It started as a friend’s invitation. He was bragging that he would treat our badminton group to a trip to either Davao or Hong Kong. It turned out to be really just a brag—but five months later, our group of 11 badminton fanatics decided anyway to go to Hong Kong.
I was assigned to suggest a list of dining places. I didn’t want anything expensive. But I wanted to surprise the group. It just had to be good food.
Our first meal was around our hotel near Tsim Sha Tsui, a shopping and nightlife district in Kowloon. We strolled along, saw the old Hyatt, and scouted for restaurants.
Most of us looked forward to eating roast goose and maybe pork barbecue. Add some kailan (Chinese broccoli) with superior oyster sauce, and steaming hot and white rice, we’d be happy.
Looking at the glass displays, our attention was drawn to a new place on Lock Road called Hong Kong Crispy Roast Goose restaurant.
We ordered a set menu of half roast goose, two platters of pork barbecue, crispy suckling pig, white chicken, kailan with oyster sauce, crispy pigeon and rice. On first bite, we knew this was a good discovery.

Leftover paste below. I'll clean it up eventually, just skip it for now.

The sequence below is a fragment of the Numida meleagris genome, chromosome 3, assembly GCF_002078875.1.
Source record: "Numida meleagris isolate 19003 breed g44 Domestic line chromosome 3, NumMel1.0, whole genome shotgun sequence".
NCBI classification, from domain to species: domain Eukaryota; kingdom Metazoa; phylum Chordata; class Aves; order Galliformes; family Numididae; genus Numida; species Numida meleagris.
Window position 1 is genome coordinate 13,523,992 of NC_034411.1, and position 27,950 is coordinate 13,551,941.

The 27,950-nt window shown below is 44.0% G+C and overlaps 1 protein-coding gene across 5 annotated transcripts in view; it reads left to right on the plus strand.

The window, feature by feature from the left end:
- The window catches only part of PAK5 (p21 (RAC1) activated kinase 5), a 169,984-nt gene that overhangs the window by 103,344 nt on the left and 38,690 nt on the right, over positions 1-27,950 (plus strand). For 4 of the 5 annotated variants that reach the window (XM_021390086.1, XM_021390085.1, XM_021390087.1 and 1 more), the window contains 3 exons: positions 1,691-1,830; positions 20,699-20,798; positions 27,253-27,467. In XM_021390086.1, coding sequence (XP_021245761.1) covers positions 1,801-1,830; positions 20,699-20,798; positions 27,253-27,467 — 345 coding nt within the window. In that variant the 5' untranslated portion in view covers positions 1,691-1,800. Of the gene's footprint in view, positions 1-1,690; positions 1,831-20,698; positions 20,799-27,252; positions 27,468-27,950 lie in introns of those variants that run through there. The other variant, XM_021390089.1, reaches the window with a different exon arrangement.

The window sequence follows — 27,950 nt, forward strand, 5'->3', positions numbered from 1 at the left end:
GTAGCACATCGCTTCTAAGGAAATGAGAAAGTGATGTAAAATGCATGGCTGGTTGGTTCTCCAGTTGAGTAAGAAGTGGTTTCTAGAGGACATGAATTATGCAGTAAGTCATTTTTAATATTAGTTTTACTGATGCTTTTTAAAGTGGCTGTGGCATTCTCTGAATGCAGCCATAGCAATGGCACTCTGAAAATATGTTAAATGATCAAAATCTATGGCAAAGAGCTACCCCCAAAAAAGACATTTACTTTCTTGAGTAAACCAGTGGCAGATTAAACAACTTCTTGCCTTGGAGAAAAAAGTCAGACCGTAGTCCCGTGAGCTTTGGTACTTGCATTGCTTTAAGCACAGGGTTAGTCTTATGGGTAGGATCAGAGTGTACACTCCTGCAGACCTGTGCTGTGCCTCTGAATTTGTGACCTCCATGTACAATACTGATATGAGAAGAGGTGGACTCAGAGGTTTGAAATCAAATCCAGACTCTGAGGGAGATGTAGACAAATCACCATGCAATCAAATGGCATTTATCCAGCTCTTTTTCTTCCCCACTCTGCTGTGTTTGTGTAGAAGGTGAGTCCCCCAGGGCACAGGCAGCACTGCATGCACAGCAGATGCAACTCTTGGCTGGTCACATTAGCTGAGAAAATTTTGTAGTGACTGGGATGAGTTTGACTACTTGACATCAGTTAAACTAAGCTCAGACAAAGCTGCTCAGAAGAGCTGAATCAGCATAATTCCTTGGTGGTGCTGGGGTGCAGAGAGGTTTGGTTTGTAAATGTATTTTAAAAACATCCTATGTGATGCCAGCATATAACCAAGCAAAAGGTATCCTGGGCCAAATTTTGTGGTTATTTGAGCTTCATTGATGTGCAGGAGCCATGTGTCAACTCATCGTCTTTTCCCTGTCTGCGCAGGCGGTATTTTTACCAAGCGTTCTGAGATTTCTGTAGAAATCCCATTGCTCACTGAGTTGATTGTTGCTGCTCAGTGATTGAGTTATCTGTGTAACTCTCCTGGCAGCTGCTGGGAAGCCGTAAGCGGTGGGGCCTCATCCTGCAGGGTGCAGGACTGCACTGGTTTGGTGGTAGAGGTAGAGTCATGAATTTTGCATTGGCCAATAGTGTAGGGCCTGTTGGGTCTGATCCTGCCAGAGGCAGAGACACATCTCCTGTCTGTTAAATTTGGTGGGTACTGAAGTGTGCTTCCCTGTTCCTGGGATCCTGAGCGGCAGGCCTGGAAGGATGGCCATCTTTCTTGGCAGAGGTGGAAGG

The goose’s skin was crispy, and the meat had a smoky aroma (similar to Tai Hing Roast Goose). The barbecue was outstanding—tender and juicy, while the suckling pig was lean, crispy and oh-so-tasty. But the pigeon was not that great.
Silence fell on our tables as we did serious eating.
Glossy beef strips
The next day, we went to a lunch invite from a friend, Nancy So of Eat Fresh restaurants in Manila, Marikina, Banawe, San Juan and BF Parañaque. I call her the guru of Hong Kong food.
Nancy’s sister, Gina, lives in Hong Kong and is married to an executive chef of a fine dining restaurant in the New Territories.
First to be served was soup with a base of thick, gelatinous and flavorful chicken. Delicious, one of the best soups I’ve tried.
Among the items we sampled, the ones that stood out were an appetizer of pickled vegetable wrapped in tofu sheets, and the glossy beef strips that tasted great when stuffed in a crispy sesame bun.
This trip had a relaxed, leisurely pace so that we skipped some of the other places on my dining list.
One night, we went to Mak’s Noodle for a simple, light meal of wanton noodle soup that had a flavorful broth. The noodles were chewy.
We went to badminton shops, ate along the way, and had fun with some Häagen-Dazs macadamia brittle ice cream at a 7-Eleven.
Our next food trip is Bangkok.
Japan food tour: Hokkaido, Oct. 20-25; Fukuoka/Hiroshima/Osaka, Dec. 4-9; Korea: Nov. 4-9, 20-25